Cusco is a festival of sights and attractions, some of them yet to be
discovered. We present you the southern valley: the other valley. The
walk-through of the Cusco-Puno passing through an important mountain
scenery, picturesque villages with a good Gastronomy and Hispanic and
colonial architecture, naturale mirrors and culture alive. Come and
discover the other valley.
This picturesque set of terraces, long stairways and stone canals is
located 20 km south of the city. Evidence suggests that Tipón was part
of a royal hacienda belonging to Inca Yahuar Huaca, as well as a place
of worship and agricultural research. An outstanding is the sense of
harmony in the channeling of water via stone structures including
aqueducts (some of which are underground), waterfalls and gullies,
indicating the Incas’ knowledge of hydraulics.
Pikillacta and Lake Lucre
Built at the peak of the Wari culture (500-900 AD), this large urban and
ceremonial center of almost two square kilometers was built as a
massive set of stone and mud structures on a hill overlooking the
beautiful Lake Lucre or Huacarpay. Pikillacta, or “city of fleas”, is
perhaps the largest pre-Inca urban center in the area. It gets its name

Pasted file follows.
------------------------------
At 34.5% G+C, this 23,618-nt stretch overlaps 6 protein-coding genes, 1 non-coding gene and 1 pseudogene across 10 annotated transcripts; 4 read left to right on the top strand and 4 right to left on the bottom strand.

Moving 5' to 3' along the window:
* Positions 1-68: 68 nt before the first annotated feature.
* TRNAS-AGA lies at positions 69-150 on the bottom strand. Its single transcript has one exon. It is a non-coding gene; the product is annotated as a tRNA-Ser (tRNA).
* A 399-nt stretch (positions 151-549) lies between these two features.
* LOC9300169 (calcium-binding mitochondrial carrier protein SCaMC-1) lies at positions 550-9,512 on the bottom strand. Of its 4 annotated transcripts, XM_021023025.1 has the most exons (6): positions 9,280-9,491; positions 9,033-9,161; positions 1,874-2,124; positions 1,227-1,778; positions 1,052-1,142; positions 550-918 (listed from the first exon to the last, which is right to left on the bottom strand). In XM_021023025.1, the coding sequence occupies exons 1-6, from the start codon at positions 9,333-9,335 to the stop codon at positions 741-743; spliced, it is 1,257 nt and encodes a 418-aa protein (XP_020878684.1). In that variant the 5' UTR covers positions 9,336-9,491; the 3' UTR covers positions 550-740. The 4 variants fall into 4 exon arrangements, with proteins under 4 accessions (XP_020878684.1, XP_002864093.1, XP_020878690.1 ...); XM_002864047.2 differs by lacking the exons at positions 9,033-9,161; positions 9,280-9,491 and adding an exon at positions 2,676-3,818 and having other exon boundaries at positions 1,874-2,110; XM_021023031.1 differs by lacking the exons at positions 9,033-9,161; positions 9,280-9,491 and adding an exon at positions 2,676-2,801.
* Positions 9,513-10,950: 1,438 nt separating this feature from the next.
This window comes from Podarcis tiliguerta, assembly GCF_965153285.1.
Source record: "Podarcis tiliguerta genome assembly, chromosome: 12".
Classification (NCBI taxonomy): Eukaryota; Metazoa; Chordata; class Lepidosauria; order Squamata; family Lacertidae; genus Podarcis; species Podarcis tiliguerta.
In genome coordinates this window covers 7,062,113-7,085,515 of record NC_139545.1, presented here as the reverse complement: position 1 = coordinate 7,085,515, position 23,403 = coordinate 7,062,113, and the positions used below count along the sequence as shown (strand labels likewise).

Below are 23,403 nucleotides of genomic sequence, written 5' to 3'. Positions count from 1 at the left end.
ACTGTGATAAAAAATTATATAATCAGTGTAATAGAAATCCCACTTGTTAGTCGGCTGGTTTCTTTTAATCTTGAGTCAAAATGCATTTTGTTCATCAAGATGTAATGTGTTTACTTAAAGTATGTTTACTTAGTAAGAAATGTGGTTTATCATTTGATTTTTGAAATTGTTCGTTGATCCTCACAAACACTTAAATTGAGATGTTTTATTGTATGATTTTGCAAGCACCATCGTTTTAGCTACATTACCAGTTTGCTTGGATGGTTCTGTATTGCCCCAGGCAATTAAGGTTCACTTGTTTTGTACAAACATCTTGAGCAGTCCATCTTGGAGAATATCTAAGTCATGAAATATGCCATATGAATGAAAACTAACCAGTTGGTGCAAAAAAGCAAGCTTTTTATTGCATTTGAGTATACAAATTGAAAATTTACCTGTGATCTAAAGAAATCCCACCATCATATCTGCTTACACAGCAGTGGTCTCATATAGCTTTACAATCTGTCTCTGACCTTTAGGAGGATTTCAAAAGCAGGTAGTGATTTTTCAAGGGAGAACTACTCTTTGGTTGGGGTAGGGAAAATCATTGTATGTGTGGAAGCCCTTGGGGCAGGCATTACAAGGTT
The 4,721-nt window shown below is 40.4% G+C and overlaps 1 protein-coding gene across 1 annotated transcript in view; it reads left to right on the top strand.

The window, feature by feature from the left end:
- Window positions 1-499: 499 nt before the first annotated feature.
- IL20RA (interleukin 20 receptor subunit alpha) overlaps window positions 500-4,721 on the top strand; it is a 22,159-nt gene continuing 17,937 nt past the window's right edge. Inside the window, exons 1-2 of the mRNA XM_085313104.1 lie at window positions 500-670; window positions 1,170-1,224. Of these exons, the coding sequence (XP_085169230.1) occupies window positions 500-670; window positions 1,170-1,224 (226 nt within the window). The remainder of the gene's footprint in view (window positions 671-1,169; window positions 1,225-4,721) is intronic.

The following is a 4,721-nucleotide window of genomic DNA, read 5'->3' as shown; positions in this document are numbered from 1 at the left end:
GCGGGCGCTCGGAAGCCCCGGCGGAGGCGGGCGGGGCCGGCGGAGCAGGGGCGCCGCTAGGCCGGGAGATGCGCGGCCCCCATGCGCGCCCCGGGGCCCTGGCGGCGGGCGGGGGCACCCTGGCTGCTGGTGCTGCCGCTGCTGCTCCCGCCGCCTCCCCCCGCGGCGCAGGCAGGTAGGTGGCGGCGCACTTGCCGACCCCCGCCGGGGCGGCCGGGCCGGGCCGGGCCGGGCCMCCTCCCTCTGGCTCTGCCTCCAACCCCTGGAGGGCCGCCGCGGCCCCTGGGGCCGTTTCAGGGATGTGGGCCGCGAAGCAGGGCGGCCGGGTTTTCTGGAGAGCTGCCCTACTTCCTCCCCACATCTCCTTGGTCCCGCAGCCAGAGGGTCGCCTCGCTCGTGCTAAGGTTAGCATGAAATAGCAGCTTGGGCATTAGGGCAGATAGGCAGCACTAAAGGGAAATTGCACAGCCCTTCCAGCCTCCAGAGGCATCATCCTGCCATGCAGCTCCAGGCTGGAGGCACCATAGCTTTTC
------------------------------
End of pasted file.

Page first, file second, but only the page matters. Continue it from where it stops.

from its numerous enclosures (measuring just 4 meters each) which, it
would seem, were part of a garrison constructed to protect the site.
San Pedro de Andahuaylillas
One of the most beautiful colonial towns in the region, has a
picturesque main square with leafy pisonay trees hanging overhead, which
is surrounded by old estates. Its main attraction is its distinctive
church, San Pedro de Andahuaylillas, which was built in the seventeenth
century and is considered to be a World Heritage Site by UNESCO. Its
interior, elaborately decorated with paintings, is simply breathtaking.
It also houses oil on canvas paintings from the Escuela Cuzqueña and
Baroque altars made of carved.
Raqchi – Wiracocha Temple
Built in the fifteenth century, it is considered by the historians to be
one of the most audacious Inca constructions. The remarkable Wiracocha
temple, 100 meters (328 feet) long and 20 meters (66 feet) wide is made
of adobe walls built on top of volcanic stone foundations. The complex
also includes a residential area made for the Inca nobles and dozens of
circular warehouses to store food.
The Q’eswachaka bridge is located across the Apurimac river, at about
(3,900m/ 13,000 feet), in Canas province. This handwoven grass bridge
spans 120 feet, and is rebuilt every one or two years as communal effort
by all the local people of the region. About 700 men and women form the
communities Huinchiri, Ccollana come to Q’eswachaka to a Fiesta that
celebrates the construction of the bridge. The final day of the fiesta
is the second Sunday in June, where you can see typical dances and walk
across the completed bridge. You can also visit the bridge site, in the
days preceding, to see the bridge building in progress.
The weaving and construction techniques have passed from generation to generation since the bridge was first built by the Incas. It is the only remaining example of an “Inca” hanging bridge that can be seen today.